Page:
Thursday, March 16, 2017

Yellow Springs News: Dr. Kernodle to speak on Langston Hughes [Thursday, March 16, 7:30 p.m., at the Antioch College Foundry Theater]

Antioch College
Yellow Springs, Ohio

Dr. Tammy Kernodle will speak on Langston Hughes as part of an ongoing series commemorating the 50th anniversary of Hughes' death in 1967. (Photo in public domain)

Yellow Springs News

Yellow Springs, Ohio
“Relevance and Resonance” and the Coretta Scott King Center will present Dr. Tammy Kernodle, who will speak about “Langston Hughes and His Role in Shaping the Political Consciousness of Black Women Artists-Activists in the 1960s” on Thursday, March 16, 7:30 p.m., at the Antioch College Foundry Theater. 
In the years following World War II, Langston Hughes emerged as one of the central literary voices reflecting the emerging radical consciousness of the Black community. From the 1950s until his death in 1967, he collaborated with a number of black women musicians, most notably composer and pianist Margaret Bonds, folksinger Odetta and singer and pianist Nina Simone. These collaborations were key in advancing a type of black radical cultural expression that paralleled the activism that defined the Civil Rights Movement of the 1960s. This presentation will discuss the collaborations Hughes engaged in with these women and the social/cultural impact these works had on bringing black political consciousness to the mainstream.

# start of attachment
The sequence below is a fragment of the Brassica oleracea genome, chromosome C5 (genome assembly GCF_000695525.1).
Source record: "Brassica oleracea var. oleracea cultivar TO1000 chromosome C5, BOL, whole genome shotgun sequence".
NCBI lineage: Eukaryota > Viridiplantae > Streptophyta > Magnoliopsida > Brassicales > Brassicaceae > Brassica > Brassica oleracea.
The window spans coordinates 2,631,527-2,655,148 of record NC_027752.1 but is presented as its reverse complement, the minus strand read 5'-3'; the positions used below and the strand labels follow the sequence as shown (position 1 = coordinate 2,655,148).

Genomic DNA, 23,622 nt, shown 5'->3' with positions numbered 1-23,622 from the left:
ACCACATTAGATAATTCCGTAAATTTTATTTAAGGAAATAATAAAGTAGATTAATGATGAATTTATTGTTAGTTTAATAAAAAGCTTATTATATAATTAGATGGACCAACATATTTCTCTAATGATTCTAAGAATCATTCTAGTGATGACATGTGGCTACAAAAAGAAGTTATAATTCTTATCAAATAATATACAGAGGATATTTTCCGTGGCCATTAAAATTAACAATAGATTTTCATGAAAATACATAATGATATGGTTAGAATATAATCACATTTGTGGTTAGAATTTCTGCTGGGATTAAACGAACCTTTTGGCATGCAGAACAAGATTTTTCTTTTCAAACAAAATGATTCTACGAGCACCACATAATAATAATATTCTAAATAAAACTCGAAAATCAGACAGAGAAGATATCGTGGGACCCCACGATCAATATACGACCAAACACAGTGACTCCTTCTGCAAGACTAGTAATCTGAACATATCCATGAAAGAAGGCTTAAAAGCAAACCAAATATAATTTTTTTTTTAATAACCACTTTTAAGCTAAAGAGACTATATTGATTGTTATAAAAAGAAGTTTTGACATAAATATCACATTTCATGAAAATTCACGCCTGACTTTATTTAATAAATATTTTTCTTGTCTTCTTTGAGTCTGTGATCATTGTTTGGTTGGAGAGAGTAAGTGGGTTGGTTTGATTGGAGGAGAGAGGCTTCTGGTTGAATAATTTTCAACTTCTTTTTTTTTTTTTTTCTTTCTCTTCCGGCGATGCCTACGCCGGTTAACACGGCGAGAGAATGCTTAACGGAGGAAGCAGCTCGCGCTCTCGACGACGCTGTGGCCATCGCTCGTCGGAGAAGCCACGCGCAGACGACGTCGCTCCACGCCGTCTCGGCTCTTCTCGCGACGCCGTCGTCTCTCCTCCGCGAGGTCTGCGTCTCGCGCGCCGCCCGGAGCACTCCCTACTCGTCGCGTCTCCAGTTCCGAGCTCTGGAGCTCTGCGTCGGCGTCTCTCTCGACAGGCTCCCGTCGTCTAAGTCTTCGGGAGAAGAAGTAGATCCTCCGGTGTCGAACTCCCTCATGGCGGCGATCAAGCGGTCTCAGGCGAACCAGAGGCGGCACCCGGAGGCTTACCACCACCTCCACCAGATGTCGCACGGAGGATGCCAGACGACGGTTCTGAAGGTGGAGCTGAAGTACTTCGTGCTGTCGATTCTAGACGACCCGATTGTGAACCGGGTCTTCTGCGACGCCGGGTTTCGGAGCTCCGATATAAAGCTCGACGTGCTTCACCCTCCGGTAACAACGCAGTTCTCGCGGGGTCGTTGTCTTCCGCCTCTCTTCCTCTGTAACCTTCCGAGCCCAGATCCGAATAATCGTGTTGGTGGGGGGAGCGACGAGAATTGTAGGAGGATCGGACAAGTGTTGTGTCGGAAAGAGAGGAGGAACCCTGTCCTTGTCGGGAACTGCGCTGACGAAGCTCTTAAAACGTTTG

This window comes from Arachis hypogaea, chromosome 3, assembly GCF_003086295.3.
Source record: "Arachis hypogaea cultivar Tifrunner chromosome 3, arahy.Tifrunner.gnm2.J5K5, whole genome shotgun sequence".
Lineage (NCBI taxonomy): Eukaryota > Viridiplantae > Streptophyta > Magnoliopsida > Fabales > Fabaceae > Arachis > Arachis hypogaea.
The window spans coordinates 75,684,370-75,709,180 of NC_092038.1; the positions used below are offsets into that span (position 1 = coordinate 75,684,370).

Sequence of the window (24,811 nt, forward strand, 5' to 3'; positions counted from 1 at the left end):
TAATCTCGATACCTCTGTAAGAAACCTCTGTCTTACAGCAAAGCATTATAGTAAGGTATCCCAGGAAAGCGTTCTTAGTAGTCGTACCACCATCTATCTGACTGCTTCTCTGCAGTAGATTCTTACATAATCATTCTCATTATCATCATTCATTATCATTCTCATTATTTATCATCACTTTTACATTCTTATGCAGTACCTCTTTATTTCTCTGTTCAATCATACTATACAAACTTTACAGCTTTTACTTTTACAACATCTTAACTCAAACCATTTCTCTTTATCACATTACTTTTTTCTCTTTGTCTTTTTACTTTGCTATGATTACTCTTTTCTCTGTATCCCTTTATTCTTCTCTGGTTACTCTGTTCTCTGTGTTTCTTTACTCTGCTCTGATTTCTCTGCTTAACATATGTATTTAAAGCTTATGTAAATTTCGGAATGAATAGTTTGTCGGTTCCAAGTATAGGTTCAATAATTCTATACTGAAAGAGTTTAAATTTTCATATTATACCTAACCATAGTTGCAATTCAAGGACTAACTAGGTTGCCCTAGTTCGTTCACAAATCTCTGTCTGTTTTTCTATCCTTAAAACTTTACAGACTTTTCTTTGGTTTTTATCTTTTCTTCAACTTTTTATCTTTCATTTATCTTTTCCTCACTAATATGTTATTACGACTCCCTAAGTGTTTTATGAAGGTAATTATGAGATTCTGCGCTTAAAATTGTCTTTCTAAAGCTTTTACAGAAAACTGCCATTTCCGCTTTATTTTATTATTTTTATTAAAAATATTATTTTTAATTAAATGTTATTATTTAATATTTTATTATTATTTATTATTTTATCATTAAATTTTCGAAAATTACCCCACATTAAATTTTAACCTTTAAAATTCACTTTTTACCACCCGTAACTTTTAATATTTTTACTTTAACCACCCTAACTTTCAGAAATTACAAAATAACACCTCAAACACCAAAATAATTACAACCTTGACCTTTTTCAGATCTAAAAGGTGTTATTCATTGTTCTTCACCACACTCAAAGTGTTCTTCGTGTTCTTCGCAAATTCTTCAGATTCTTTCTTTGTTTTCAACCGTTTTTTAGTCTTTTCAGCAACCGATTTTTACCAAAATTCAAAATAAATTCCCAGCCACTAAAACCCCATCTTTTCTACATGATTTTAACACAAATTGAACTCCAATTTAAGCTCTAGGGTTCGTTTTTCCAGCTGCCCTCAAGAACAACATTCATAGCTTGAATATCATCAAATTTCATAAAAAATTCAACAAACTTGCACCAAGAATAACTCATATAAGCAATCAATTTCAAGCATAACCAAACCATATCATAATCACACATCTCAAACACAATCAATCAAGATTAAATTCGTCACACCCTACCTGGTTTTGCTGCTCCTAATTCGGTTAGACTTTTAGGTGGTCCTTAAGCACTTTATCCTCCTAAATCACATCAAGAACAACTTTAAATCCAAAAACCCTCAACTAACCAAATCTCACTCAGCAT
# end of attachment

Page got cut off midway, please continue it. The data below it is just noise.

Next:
Tammy L. Kernodle is professor of musicology at Miami University in Ohio. Her scholarship and teaching have stretched across many different aspects of African-American music, but place an emphasis on the effects that gender, sexuality and regional identity have had on the creation, performance and reception of those musics. Her education includes a B.M. in music education from Virginia State University and M.A. and Ph.D. in music history/musicology from The Ohio State University. She served as the Scholar in Residence for the Women in Jazz Initiative at the American Jazz Museum in Kansas City from 1999 until 2001 and has worked closely with a number of educational programs including the Kennedy Center’s Mary Lou Williams Women in Jazz Festival, Jazz@Lincoln Center and NPR.
The March 16 program is the third program presented under the framework of “Relevance and Resonance: A Langston Hughes Retrospective with Yellow Springs Community Performing Artists,” a series of events commemorating the 50th anniversary of Hughes’ 1967 death. 

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